• The investigators are a pre-gen cult of young Deep One hybrids who are taking to the sea for the first time, and descending into the abyss to their unearthly fates in glorious Y'ha-nthlei beneath the waves - but this "Deep One" city is not quite the place of splendour and beauty that the cult-leaders and Deep Ones have been claiming it would be, and there is something far darker, more ancient, and more horrible than mere Deep Ones waiting for them among the blasphemously primordial ruins!  Maybe not the best choice for a conventional, long-running campaign, but something that might work for an experimental one-shot.

 

  • The investigators might visit a city under the sea, not physically, but through astral projection - in dreams or through an experiment in guided imagery or remote viewing, in much the same way that the artists, poets, and madmen in "The Call of Cthulhu" saw R'lyeh in visions when that city was exposed to the surface in the story.  A sort of variation on the "Insidious" movies, except with a Lovecraftian version of "The Further".   A physical journey there might present all sorts of possibilities for physical types of horrors - sea monsters, leftover shoggoths, the hazards of deep-sea diving, and the like - but a Dream Quest into a sunken city might have its own share of weird oddities:  distortions of time and space, alien spirits like the ghosts of its former inhabitants, and the like, and the potential to put your investigators through all sorts of nightmarish experiences without physically killing them off, though they do still experience threats to their sanity and other psychic or mental effects.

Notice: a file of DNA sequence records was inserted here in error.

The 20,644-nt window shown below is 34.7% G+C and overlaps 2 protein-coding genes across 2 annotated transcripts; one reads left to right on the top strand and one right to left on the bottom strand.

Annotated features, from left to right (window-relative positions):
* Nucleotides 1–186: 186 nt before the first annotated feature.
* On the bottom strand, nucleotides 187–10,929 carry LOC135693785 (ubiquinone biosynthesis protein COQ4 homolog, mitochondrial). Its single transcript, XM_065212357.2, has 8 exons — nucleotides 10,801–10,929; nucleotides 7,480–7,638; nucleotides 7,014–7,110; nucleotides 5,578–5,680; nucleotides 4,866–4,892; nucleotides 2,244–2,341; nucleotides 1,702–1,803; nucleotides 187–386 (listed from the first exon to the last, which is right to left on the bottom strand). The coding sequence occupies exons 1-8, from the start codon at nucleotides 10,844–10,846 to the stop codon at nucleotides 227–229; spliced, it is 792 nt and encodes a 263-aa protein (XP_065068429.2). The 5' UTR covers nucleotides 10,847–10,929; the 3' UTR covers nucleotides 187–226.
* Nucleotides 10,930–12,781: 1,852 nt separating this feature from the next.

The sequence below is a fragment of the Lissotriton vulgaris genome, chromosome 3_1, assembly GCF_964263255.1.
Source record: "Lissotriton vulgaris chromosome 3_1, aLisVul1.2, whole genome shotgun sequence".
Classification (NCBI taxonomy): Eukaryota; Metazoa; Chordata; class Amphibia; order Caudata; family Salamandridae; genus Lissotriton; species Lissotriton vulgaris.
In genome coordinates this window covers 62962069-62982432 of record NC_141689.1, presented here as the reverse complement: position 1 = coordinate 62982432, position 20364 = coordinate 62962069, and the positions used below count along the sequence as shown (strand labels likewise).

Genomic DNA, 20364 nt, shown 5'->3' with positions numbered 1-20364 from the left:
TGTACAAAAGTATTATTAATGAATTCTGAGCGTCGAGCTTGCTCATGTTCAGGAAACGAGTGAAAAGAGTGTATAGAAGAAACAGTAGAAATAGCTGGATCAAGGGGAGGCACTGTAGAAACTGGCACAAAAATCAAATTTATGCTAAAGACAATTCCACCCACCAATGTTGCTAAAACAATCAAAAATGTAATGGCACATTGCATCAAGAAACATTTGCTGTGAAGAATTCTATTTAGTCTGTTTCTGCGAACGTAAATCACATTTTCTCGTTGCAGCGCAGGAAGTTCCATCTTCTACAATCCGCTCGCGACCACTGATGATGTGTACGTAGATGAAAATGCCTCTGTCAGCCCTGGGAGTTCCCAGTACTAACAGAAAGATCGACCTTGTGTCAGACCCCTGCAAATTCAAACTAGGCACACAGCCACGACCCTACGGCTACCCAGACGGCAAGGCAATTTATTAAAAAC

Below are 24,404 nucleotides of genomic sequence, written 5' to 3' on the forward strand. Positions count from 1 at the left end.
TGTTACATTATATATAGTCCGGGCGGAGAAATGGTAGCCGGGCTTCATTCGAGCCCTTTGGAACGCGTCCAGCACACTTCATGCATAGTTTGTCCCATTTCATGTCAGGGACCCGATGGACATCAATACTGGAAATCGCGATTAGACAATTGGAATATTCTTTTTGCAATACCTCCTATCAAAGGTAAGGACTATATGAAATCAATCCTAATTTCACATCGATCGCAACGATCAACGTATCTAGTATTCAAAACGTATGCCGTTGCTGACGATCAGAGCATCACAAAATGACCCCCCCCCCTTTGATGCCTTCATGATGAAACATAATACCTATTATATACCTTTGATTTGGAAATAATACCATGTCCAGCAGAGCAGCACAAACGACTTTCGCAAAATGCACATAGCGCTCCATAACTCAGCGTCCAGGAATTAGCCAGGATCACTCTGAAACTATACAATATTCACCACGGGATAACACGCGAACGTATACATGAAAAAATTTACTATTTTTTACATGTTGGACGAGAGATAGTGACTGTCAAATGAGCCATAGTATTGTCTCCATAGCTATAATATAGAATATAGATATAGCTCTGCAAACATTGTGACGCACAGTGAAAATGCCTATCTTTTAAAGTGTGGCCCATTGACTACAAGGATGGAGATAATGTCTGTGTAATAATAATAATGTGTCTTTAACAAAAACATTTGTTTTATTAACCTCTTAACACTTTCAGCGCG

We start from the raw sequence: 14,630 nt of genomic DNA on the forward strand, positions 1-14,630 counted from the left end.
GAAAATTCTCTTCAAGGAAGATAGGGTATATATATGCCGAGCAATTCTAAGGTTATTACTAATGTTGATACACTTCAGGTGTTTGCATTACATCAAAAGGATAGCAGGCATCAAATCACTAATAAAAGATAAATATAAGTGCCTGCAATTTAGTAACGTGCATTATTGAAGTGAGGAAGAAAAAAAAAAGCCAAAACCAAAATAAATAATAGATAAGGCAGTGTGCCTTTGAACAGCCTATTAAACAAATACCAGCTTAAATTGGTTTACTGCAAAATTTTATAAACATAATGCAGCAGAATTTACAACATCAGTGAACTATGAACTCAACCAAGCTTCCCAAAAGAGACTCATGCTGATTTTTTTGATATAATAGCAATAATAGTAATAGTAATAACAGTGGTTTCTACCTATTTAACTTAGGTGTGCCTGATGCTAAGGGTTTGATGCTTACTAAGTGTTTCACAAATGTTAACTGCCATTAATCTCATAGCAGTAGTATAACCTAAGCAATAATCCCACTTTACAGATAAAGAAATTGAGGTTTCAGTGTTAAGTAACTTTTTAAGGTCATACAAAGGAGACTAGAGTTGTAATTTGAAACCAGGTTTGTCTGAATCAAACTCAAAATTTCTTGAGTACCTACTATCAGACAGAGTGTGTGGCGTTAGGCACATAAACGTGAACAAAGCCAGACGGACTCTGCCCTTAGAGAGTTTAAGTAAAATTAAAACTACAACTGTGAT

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Eudaimic

Nothing to add except I’ve always wanted to know more about those underwater cities. Personally I’ve seen wanting to do an exploration of elder thing ruins in the jungles of South America. 

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ColonelAutumn9155

Hey everyone, just an update: the scenario that I mentioned originally as a "modern-day spiritual successor to 'The Temple,' " It's called "The City in the Sea," and it's located in the Cthulhu Now supplement. It's got some good rules and suggestions for game play under the sea (down where it's wetter, down where it's better).

 

Thanks for all the comments and suggestions!

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Wembley
On 12/03/2019 at 13:42, agedangel said:

Fascinating!  That sent me on a Wiki crawl re supercavitation firearms, etc.